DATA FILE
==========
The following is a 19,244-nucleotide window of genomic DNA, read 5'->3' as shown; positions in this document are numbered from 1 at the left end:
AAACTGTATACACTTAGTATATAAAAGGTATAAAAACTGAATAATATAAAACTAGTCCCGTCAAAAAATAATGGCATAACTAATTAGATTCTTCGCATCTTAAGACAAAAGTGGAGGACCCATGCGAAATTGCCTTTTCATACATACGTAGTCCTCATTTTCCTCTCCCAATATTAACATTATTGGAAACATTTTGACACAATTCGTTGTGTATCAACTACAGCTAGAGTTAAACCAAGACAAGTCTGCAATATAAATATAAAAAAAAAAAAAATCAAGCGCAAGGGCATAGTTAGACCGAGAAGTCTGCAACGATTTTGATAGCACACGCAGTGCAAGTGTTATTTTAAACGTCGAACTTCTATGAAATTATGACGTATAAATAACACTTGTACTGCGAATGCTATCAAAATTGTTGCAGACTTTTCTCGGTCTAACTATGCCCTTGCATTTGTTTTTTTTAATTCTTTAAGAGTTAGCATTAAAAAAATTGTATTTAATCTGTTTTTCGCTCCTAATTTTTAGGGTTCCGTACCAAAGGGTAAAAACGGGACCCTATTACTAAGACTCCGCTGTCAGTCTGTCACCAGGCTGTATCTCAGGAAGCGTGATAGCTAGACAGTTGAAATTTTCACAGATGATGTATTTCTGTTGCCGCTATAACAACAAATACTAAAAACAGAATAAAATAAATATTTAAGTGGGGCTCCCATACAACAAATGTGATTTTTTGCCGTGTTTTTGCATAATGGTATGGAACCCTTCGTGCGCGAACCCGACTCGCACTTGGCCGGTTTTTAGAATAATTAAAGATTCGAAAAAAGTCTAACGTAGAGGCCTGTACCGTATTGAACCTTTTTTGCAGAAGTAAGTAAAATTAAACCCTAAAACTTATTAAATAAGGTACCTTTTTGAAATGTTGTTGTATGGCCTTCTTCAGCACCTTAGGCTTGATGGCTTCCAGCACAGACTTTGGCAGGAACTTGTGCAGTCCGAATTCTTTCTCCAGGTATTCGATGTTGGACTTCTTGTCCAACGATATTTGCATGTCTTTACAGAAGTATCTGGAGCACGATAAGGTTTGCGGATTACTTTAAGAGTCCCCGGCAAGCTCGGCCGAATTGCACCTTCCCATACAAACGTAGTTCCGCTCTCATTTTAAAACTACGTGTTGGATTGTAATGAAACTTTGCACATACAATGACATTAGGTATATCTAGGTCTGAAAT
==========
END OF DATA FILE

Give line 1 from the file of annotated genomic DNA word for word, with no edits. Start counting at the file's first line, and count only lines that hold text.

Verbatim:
The following is a 19,244-nucleotide window of genomic DNA, read 5'->3' as shown; positions in this document are numbered from 1 at the left end: